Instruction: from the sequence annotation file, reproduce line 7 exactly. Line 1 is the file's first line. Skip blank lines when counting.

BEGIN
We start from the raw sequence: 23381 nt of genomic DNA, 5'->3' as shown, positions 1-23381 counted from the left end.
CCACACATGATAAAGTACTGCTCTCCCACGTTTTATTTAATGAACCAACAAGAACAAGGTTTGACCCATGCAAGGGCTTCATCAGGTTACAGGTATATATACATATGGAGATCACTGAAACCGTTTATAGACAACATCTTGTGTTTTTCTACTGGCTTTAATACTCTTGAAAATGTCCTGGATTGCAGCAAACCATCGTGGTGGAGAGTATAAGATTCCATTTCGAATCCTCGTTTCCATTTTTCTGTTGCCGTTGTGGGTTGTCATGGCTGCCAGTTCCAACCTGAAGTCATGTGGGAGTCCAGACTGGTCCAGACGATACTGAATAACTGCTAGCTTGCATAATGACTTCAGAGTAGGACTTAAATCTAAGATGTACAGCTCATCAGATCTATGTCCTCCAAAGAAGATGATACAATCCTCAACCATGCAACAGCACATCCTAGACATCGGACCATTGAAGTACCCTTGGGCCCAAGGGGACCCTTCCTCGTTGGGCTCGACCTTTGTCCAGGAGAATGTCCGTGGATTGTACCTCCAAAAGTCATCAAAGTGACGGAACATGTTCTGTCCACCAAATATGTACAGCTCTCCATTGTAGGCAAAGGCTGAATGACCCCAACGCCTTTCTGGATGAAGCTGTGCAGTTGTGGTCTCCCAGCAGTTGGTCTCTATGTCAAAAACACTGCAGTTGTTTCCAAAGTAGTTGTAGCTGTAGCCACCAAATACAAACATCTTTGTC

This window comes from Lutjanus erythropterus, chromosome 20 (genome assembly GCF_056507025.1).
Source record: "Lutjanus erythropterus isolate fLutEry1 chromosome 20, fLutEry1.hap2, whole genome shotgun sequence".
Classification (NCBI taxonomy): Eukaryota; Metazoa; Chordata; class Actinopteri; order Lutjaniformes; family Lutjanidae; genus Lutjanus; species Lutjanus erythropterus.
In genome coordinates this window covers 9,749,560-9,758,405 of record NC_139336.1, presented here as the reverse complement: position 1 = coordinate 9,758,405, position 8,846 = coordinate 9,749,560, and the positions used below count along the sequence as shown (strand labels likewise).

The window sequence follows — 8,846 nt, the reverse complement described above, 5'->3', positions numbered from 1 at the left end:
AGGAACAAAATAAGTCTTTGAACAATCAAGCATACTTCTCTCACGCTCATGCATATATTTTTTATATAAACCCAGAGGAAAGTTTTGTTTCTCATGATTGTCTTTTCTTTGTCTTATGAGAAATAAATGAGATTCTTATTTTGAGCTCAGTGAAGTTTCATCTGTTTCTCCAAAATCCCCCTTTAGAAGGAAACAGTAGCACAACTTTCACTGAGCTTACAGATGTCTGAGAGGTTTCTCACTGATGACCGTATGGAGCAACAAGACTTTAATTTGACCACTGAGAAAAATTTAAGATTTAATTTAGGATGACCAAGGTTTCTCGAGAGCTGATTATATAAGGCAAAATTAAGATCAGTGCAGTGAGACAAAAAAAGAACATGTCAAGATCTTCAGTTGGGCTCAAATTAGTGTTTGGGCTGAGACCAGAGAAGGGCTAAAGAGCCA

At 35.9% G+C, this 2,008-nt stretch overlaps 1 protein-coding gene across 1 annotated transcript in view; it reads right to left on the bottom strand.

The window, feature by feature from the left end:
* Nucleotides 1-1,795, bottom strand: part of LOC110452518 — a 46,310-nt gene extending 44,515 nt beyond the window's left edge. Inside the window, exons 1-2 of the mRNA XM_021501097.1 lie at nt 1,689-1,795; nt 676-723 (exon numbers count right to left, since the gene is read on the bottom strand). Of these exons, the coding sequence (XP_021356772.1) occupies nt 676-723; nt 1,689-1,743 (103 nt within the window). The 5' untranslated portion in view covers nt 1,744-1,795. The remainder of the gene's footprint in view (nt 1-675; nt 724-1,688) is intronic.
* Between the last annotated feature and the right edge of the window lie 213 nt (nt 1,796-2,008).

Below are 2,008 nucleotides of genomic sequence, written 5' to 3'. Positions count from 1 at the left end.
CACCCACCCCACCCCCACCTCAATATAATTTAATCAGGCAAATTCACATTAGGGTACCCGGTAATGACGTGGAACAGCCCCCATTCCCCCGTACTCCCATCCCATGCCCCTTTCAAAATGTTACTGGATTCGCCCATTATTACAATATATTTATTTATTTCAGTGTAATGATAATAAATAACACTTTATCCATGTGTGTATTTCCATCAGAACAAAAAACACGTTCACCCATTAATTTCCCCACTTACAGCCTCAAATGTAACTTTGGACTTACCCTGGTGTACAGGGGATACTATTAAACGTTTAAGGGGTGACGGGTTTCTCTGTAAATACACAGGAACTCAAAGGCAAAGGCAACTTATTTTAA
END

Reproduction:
The window sequence follows — 8,846 nt, the reverse complement described above, 5'->3', positions numbered from 1 at the left end: